The fence, as the notorious G20 barricade was known, was three metres high and 10 kilometres long. It was put up at a cost of $9.4 million to cordon off the public from two parts of the downtown core during the summit’s two days in Toronto last year. The most crucial area to protect was the Metro Toronto Convention Centre, where the world leaders were set to meet. A second barricade enclosed Bay Street to Blue Jays Way and Wellington to Lake Shore Boulevard—home to the hotels where the Internationally Protected Persons would sleep.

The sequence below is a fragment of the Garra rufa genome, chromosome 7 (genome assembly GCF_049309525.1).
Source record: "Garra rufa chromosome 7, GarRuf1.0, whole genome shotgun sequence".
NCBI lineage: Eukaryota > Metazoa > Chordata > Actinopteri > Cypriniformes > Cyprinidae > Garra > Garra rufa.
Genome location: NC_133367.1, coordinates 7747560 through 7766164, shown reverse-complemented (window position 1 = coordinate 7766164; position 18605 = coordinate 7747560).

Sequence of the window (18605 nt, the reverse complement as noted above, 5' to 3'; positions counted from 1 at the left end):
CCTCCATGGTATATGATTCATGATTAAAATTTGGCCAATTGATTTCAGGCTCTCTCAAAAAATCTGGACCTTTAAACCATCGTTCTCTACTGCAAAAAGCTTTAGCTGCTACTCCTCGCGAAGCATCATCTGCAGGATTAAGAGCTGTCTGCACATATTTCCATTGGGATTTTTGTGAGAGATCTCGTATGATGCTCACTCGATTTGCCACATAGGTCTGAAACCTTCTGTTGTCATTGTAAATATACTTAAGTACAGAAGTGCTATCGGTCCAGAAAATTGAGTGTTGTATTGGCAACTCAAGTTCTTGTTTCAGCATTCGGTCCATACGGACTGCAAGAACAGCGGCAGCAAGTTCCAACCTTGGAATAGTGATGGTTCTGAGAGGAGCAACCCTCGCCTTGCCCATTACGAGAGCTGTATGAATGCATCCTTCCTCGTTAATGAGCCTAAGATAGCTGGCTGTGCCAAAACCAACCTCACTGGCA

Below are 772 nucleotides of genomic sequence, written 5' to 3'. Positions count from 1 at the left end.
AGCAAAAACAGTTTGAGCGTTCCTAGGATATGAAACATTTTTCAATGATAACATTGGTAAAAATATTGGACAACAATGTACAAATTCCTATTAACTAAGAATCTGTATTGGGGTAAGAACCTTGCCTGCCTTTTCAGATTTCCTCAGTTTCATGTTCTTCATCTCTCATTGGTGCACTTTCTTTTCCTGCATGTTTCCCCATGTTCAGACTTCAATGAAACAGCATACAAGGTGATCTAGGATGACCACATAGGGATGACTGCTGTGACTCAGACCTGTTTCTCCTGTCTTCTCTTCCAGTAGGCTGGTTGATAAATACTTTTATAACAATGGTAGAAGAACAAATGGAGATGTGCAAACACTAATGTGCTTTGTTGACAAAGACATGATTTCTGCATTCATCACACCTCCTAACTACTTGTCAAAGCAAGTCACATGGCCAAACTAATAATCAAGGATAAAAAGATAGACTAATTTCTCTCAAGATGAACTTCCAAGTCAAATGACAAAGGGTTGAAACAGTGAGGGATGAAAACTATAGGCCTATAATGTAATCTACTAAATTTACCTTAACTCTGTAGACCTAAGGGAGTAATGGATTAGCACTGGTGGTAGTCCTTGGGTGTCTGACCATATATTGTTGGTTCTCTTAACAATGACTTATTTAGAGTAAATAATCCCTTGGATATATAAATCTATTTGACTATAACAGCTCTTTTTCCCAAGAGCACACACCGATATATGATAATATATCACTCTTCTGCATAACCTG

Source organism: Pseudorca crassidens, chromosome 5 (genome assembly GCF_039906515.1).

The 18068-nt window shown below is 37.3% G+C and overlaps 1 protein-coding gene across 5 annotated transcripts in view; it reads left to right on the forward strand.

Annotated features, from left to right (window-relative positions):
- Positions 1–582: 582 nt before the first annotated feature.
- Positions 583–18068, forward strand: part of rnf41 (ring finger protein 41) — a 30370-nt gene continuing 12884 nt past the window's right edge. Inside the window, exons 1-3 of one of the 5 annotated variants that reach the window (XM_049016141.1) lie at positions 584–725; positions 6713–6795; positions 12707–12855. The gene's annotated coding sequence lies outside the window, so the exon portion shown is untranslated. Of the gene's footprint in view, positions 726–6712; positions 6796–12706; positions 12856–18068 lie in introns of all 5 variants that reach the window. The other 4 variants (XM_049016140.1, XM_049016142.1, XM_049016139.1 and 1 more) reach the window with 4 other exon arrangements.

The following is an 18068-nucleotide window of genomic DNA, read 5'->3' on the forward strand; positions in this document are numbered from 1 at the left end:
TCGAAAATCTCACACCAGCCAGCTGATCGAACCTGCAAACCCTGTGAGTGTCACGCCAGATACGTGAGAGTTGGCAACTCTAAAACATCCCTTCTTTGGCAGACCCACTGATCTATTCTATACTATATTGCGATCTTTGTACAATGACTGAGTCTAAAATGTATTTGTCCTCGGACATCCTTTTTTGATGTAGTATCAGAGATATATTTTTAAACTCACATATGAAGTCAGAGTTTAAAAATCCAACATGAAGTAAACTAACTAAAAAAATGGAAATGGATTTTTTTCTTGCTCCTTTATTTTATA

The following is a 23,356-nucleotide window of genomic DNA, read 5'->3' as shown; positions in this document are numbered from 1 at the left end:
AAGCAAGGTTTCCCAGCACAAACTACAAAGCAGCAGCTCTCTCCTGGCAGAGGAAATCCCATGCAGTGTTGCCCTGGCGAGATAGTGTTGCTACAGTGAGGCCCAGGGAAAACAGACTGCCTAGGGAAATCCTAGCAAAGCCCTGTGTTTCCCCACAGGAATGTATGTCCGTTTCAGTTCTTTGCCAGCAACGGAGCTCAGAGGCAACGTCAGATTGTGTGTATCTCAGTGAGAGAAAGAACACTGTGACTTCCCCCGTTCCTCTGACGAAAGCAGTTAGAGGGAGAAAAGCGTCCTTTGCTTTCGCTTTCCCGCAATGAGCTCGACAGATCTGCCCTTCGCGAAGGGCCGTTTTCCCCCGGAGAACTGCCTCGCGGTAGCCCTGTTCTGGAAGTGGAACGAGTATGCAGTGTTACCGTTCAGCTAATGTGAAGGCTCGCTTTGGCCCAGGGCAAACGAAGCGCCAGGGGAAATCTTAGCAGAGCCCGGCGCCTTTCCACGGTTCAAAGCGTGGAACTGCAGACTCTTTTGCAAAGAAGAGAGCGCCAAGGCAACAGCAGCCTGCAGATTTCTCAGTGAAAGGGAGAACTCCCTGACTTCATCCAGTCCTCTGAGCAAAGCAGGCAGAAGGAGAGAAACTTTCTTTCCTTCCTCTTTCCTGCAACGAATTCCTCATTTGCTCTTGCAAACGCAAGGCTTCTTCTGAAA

In the buildup to the summit, Byron Sonne, a slim, balding 37-year-old computer consultant, shot photos and videos of security measures and uploaded them to the Internet under the nickname Toronto Goat. Sonne was obsessed with finding flaws in the security apparatus. Some of his comments on Twitter and Flickr derided the fence’s integrity and strength; a couple of photos showed climbing tools called tree steps that he said could be used to scale the fence or tear it down. Other security measures came under his scrutiny, too. Sonne posted a link to a Toronto Star map of the 71 new CCTV cameras that had been installed for the summit, and took photos of loose wires behind one of them, implying that they could be rendered useless with one snip.
Read the rest of this entry »